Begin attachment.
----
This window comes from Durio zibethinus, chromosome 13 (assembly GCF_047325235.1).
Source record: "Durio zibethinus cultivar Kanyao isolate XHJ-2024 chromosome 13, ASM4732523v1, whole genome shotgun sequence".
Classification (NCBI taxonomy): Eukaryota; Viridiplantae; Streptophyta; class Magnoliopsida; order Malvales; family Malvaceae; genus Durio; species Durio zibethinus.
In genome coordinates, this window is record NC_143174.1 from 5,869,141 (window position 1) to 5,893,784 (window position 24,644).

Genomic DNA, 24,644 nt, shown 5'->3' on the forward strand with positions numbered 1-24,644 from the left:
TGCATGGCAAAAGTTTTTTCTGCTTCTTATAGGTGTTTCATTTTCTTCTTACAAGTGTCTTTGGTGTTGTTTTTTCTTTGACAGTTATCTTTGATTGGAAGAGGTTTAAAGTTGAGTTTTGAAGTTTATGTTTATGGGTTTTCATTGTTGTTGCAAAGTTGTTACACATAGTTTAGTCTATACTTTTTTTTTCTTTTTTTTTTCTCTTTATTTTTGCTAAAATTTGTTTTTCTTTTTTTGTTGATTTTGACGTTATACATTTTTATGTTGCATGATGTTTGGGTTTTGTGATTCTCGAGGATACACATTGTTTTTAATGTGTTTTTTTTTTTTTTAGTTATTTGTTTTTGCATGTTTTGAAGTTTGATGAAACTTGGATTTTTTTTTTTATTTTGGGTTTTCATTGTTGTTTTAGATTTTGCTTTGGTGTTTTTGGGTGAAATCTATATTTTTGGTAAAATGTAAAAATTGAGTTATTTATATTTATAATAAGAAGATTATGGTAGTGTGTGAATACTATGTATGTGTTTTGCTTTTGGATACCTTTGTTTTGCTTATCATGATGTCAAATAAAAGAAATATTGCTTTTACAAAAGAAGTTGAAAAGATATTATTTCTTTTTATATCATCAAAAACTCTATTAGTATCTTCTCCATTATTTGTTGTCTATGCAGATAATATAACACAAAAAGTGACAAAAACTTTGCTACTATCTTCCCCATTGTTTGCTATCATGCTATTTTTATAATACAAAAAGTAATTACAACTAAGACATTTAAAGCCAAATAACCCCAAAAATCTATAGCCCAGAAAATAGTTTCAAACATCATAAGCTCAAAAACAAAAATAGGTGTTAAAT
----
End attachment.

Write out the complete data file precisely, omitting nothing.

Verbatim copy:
This window comes from Durio zibethinus, chromosome 13 (assembly GCF_047325235.1).
Source record: "Durio zibethinus cultivar Kanyao isolate XHJ-2024 chromosome 13, ASM4732523v1, whole genome shotgun sequence".
Classification (NCBI taxonomy): Eukaryota; Viridiplantae; Streptophyta; class Magnoliopsida; order Malvales; family Malvaceae; genus Durio; species Durio zibethinus.
In genome coordinates, this window is record NC_143174.1 from 5,869,141 (window position 1) to 5,893,784 (window position 24,644).

Genomic DNA, 24,644 nt, shown 5'->3' on the forward strand with positions numbered 1-24,644 from the left:
TGCATGGCAAAAGTTTTTTCTGCTTCTTATAGGTGTTTCATTTTCTTCTTACAAGTGTCTTTGGTGTTGTTTTTTCTTTGACAGTTATCTTTGATTGGAAGAGGTTTAAAGTTGAGTTTTGAAGTTTATGTTTATGGGTTTTCATTGTTGTTGCAAAGTTGTTACACATAGTTTAGTCTATACTTTTTTTTTCTTTTTTTTTTCTCTTTATTTTTGCTAAAATTTGTTTTTCTTTTTTTGTTGATTTTGACGTTATACATTTTTATGTTGCATGATGTTTGGGTTTTGTGATTCTCGAGGATACACATTGTTTTTAATGTGTTTTTTTTTTTTTTAGTTATTTGTTTTTGCATGTTTTGAAGTTTGATGAAACTTGGATTTTTTTTTTTATTTTGGGTTTTCATTGTTGTTTTAGATTTTGCTTTGGTGTTTTTGGGTGAAATCTATATTTTTGGTAAAATGTAAAAATTGAGTTATTTATATTTATAATAAGAAGATTATGGTAGTGTGTGAATACTATGTATGTGTTTTGCTTTTGGATACCTTTGTTTTGCTTATCATGATGTCAAATAAAAGAAATATTGCTTTTACAAAAGAAGTTGAAAAGATATTATTTCTTTTTATATCATCAAAAACTCTATTAGTATCTTCTCCATTATTTGTTGTCTATGCAGATAATATAACACAAAAAGTGACAAAAACTTTGCTACTATCTTCCCCATTGTTTGCTATCATGCTATTTTTATAATACAAAAAGTAATTACAACTAAGACATTTAAAGCCAAATAACCCCAAAAATCTATAGCCCAGAAAATAGTTTCAAACATCATAAGCTCAAAAACAAAAATAGGTGTTAAAT